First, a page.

Patron Saint, Garret Baker
One of the most interesting discoveries I’ve made since coming over to Ireland has been a series of gatherings where Dublin’s Ukulele players congregate above a pub and swap songs for a few hours every month. Garret Baker, a singer-songwriter from the Dublin folk scene, is a regular at these events, and his songs alone have made attending these nights mandatory in my mind. After the last Uke Night I, unbeknownst to Garret, purchased his album The Magpie on Bandcamp and I’ve been enjoying it all month. He writes simple, approachable lyrics and has a penchant for dextrous fingerpicking, which you can hear on this track but shines even more without the production elements of this specific recording. In many ways, “Patron Saint” is a quintessentially Irish song- it has a sense of self-awareness and personal dejection that combines with the central Christian metaphor to capture feelings that the Irish have struggled with for the past few centuries of their history. Jude is the patron saint of lost causes and lost souls, and the lyrics of this song reflect the contradictory nature of praying for a cause that seems fundamentally futile. The reverent irony in the track is supported by a generally introspective, tranquil sound that comes from the effects on his Ben Gibbard-esque voice and the gentle ukulele riff, which is interrupted only for the section of the song that actually takes the form of a prayer. The whole tune has a simple and depressing sense of beauty to it, mostly deriving from the images of personal difficulty, conflicted feelings and “pale-skinned wraiths.” It also has one of the most jarring first lines I’ve heard in awhile, immediately grabbing the listener’s attention and keeping it from the very beginning. Its well-crafted lyrically and musically- I look forward to the next Uke gathering to hear more of his material.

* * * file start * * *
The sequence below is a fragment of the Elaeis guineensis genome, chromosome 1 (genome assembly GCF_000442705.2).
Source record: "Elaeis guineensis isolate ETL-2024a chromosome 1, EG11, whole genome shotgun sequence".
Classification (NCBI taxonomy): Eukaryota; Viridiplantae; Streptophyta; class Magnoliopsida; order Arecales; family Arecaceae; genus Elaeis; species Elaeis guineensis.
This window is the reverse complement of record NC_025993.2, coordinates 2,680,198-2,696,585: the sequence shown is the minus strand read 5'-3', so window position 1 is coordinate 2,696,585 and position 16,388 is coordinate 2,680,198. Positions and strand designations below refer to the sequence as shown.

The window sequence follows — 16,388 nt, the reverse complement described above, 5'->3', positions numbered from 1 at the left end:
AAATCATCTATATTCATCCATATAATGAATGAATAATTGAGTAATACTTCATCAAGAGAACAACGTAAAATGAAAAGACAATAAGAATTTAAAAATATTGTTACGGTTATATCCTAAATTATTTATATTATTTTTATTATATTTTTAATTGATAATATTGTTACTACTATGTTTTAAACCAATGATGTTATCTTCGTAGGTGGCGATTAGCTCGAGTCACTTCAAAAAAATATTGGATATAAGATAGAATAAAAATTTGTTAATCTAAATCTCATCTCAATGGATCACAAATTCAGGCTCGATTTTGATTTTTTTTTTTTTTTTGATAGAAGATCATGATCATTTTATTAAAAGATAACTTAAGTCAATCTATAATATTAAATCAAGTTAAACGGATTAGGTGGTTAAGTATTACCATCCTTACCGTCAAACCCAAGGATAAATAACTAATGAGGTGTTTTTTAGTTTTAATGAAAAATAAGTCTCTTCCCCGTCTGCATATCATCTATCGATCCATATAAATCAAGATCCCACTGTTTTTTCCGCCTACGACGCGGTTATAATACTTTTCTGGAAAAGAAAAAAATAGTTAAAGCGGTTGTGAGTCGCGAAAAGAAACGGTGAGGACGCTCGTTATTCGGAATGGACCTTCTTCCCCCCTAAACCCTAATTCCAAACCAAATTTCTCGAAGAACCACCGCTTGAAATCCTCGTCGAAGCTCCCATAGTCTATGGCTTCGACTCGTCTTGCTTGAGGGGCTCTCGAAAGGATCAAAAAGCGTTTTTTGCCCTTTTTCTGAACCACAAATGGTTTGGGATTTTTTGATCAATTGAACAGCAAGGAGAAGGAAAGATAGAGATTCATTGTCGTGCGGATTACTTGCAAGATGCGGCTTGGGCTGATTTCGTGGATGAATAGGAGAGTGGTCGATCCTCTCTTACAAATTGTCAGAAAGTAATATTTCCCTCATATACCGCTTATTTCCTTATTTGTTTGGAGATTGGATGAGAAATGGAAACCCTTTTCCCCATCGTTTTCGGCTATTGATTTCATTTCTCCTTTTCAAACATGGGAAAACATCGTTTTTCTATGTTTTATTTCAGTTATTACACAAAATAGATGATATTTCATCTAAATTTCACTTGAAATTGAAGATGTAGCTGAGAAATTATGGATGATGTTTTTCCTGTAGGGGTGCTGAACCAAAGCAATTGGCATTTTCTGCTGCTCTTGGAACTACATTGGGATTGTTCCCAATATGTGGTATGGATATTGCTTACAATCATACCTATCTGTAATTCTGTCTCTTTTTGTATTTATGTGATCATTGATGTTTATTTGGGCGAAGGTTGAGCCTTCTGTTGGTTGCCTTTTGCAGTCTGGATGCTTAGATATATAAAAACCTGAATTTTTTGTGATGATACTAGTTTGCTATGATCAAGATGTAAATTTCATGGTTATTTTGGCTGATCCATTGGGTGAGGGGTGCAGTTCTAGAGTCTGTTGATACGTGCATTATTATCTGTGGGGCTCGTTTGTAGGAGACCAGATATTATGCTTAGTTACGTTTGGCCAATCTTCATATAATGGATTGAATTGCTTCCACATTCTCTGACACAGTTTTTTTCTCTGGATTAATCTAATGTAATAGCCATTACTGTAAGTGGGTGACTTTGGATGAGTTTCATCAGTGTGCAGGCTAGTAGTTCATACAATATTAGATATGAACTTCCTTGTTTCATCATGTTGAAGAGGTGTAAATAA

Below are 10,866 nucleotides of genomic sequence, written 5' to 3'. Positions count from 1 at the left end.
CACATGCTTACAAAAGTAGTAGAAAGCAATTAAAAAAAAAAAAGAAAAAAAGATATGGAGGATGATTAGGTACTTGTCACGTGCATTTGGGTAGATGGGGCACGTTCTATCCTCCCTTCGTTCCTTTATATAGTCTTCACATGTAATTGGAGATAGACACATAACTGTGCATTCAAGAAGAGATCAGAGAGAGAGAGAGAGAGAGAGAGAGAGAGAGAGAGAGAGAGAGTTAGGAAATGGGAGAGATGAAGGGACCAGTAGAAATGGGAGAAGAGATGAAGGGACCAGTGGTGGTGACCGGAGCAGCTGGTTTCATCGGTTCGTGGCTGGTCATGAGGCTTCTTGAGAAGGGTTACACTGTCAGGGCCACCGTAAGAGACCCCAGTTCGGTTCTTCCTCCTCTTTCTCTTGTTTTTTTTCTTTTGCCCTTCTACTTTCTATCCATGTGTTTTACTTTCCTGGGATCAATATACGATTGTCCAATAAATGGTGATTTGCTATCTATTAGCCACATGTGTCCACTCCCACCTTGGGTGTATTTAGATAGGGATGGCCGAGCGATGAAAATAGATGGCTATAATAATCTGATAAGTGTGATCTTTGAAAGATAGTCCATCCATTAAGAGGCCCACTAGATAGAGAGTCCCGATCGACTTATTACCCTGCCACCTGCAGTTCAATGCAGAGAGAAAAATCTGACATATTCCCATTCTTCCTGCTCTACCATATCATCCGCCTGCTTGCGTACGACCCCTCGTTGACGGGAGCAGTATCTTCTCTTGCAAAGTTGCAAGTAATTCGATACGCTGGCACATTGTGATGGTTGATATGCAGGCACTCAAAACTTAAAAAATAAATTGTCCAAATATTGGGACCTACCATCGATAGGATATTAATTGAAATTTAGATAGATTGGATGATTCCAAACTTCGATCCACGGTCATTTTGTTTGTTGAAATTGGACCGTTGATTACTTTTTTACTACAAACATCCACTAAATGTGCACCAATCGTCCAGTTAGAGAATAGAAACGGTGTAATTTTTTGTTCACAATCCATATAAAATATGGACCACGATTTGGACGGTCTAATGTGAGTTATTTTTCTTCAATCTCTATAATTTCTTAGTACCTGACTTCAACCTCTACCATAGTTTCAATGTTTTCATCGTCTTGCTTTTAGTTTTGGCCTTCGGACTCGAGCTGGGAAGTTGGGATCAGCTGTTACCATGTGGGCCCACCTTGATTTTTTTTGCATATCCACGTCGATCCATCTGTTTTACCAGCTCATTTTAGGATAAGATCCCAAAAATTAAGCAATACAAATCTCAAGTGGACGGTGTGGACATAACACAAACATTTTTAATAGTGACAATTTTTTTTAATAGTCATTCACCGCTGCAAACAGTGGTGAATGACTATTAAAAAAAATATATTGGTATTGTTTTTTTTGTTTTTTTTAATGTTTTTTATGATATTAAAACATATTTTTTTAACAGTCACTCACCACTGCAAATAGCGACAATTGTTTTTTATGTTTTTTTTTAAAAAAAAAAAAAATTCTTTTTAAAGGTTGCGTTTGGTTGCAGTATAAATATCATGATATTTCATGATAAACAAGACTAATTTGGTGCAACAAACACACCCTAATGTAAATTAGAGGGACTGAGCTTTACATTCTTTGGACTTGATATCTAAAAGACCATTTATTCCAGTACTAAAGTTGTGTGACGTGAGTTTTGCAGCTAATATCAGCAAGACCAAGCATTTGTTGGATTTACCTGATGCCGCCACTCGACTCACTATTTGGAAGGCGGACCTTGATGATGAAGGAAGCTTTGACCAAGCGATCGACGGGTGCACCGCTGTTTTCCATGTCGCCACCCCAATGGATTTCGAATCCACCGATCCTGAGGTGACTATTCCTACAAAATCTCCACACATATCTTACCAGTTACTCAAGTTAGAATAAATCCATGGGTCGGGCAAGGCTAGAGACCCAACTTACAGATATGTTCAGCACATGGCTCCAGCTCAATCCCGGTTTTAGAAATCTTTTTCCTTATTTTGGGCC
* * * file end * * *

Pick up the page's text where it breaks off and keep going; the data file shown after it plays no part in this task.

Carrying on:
Check out more music from Garret here.